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Germany notched up its biggest ever trade surplus in 2016, figures which are likely to embolden critics in Washington who claim Europe’s largest country has unduly “exploited” a weak exchange rate.
A climb in exports helped push Germany’s already mega trade surplus to a fresh high of €252.9bn last year from 2015′s €244.3bn – a record in the post-war era, according to figures from Destatis.
Exports rose 1.2 per cent in the year, with the euro dropping around 5 per cent against the dolla over the period but strengthened slightly in trade weighted terms.
Both the German government and senior eurozone officials have been forced to vigorously deny the country has been benefited from a “grossly undervalued” exchange rate after comments by Donald Trump’s top trade adviser that Berlin has exploited a weak currency to boost its export competitiveness.
German exports to eurozone countries were up 1.8 per cent last year with imports inching up 0.7 per cent. But goods and services sold outside the EU fell 0.2 per cent and imports climbed 1.7 per cent.
Earlier this week, the head of Germany’s Bundesbank said claims by Peter Navarro – the new White House trade adviser over Germany currency exploitation – were “more than absurd”.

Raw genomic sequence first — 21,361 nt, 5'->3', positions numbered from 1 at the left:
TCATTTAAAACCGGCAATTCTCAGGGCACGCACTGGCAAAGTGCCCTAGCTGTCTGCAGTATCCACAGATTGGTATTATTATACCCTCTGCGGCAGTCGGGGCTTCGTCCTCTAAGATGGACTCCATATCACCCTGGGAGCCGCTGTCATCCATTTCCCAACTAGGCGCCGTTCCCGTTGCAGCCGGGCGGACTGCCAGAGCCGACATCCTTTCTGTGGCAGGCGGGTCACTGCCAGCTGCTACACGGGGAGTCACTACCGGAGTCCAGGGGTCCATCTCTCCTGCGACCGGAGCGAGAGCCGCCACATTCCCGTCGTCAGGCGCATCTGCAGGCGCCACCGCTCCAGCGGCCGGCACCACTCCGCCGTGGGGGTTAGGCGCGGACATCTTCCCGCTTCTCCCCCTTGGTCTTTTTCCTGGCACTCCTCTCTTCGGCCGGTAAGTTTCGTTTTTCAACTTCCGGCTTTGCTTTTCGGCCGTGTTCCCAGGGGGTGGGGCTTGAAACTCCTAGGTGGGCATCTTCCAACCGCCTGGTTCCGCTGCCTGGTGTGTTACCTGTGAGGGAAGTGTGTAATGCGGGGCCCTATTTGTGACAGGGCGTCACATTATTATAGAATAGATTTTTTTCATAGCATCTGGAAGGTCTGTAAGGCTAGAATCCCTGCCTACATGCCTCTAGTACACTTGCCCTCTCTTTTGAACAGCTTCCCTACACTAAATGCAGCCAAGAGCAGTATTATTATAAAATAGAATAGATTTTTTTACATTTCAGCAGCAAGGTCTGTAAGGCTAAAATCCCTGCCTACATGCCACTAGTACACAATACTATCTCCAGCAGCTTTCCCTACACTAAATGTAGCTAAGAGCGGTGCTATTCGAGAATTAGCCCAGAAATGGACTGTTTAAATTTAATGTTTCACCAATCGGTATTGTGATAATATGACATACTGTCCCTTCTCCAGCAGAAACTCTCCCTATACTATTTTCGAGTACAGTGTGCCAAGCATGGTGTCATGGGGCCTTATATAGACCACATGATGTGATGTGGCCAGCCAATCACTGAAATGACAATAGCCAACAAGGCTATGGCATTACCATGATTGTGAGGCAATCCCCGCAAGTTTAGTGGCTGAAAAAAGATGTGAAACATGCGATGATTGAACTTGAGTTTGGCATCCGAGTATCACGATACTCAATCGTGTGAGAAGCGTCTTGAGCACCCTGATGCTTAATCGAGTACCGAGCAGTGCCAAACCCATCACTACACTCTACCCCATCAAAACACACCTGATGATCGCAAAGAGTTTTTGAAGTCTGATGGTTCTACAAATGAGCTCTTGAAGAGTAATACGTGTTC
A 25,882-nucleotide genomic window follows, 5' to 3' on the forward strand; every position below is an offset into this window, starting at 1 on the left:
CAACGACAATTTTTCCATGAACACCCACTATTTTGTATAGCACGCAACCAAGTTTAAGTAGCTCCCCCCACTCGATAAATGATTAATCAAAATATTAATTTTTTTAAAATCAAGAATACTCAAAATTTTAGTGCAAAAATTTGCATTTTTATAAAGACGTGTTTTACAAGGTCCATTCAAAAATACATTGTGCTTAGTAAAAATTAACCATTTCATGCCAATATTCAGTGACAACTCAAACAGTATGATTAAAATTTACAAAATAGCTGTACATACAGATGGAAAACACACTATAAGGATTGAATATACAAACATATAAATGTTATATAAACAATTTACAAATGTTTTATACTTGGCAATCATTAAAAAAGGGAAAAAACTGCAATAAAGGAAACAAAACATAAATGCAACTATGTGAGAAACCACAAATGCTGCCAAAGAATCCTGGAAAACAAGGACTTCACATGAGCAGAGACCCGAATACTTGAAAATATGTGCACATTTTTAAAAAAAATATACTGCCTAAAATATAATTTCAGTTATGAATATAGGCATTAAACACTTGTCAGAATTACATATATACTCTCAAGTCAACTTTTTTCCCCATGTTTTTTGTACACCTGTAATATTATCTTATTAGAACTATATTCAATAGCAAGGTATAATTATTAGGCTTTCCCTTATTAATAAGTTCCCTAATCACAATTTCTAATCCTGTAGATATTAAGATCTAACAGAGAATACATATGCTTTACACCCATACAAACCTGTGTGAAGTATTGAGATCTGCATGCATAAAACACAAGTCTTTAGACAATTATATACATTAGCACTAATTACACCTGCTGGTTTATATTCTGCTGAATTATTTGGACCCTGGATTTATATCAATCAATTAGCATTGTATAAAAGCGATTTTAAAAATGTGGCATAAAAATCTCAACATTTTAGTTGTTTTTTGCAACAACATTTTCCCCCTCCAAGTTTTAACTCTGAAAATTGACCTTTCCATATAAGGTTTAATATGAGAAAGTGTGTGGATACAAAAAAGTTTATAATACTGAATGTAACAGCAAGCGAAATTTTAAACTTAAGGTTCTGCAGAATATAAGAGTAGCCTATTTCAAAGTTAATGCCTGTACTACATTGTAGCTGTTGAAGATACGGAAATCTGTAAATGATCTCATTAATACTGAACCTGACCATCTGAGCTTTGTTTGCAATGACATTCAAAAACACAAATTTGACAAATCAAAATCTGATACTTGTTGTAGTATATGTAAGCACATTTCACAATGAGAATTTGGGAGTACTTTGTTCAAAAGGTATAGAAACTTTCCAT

“German companies are above all competitive because they are excellently positioned in global markets and convince with innovative products”, said Jens Weidmann.
The record surplus comes despite a soft export performance at the end of the year. Germany’s month on month exports dropped 3.3 per cent at the end of the year – a steeper fall than the 1.3 per cent expected by analysts, while import growth was flat in December. It was the worst month for exports since August 2015.
This helped push down Germany’s December trade surplus from €22.7bn to €18.7bn and comes after a surge in exports of nearly 4 per cent in November (see chart below).
Charts via Bloomberg